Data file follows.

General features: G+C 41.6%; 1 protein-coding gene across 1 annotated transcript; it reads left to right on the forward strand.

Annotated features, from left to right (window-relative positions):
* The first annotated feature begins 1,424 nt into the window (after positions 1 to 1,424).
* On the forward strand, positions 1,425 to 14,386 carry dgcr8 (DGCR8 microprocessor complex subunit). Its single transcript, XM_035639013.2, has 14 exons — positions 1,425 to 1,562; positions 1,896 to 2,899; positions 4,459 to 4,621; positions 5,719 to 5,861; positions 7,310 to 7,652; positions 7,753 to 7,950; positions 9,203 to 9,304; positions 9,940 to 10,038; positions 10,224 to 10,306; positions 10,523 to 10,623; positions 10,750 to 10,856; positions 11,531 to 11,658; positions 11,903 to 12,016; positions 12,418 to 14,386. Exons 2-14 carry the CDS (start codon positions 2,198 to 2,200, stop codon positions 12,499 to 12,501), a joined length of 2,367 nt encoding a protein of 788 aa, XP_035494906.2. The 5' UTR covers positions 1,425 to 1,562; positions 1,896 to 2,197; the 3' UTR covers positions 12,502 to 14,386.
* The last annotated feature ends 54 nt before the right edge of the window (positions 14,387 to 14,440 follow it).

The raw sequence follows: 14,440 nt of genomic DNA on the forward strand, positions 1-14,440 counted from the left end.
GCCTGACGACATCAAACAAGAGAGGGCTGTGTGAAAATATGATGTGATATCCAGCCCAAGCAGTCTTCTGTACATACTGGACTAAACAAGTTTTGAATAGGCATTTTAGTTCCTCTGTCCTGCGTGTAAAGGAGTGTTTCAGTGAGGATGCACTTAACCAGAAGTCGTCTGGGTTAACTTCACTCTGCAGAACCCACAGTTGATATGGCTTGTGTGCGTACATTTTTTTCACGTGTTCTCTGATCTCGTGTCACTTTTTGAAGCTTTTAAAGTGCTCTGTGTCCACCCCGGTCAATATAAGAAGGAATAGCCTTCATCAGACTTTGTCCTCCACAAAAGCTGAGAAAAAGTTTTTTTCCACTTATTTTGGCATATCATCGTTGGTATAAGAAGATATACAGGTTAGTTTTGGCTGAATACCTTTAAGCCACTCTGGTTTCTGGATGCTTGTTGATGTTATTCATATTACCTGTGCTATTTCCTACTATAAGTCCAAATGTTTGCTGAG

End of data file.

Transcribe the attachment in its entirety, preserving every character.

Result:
General features: G+C 41.6%; 1 protein-coding gene across 1 annotated transcript; it reads left to right on the forward strand.

Annotated features, from left to right (window-relative positions):
* The first annotated feature begins 1,424 nt into the window (after positions 1 to 1,424).
* On the forward strand, positions 1,425 to 14,386 carry dgcr8 (DGCR8 microprocessor complex subunit). Its single transcript, XM_035639013.2, has 14 exons — positions 1,425 to 1,562; positions 1,896 to 2,899; positions 4,459 to 4,621; positions 5,719 to 5,861; positions 7,310 to 7,652; positions 7,753 to 7,950; positions 9,203 to 9,304; positions 9,940 to 10,038; positions 10,224 to 10,306; positions 10,523 to 10,623; positions 10,750 to 10,856; positions 11,531 to 11,658; positions 11,903 to 12,016; positions 12,418 to 14,386. Exons 2-14 carry the CDS (start codon positions 2,198 to 2,200, stop codon positions 12,499 to 12,501), a joined length of 2,367 nt encoding a protein of 788 aa, XP_035494906.2. The 5' UTR covers positions 1,425 to 1,562; positions 1,896 to 2,197; the 3' UTR covers positions 12,502 to 14,386.
* The last annotated feature ends 54 nt before the right edge of the window (positions 14,387 to 14,440 follow it).

The raw sequence follows: 14,440 nt of genomic DNA on the forward strand, positions 1-14,440 counted from the left end.
GCCTGACGACATCAAACAAGAGAGGGCTGTGTGAAAATATGATGTGATATCCAGCCCAAGCAGTCTTCTGTACATACTGGACTAAACAAGTTTTGAATAGGCATTTTAGTTCCTCTGTCCTGCGTGTAAAGGAGTGTTTCAGTGAGGATGCACTTAACCAGAAGTCGTCTGGGTTAACTTCACTCTGCAGAACCCACAGTTGATATGGCTTGTGTGCGTACATTTTTTTCACGTGTTCTCTGATCTCGTGTCACTTTTTGAAGCTTTTAAAGTGCTCTGTGTCCACCCCGGTCAATATAAGAAGGAATAGCCTTCATCAGACTTTGTCCTCCACAAAAGCTGAGAAAAAGTTTTTTTCCACTTATTTTGGCATATCATCGTTGGTATAAGAAGATATACAGGTTAGTTTTGGCTGAATACCTTTAAGCCACTCTGGTTTCTGGATGCTTGTTGATGTTATTCATATTACCTGTGCTATTTCCTACTATAAGTCCAAATGTTTGCTGAG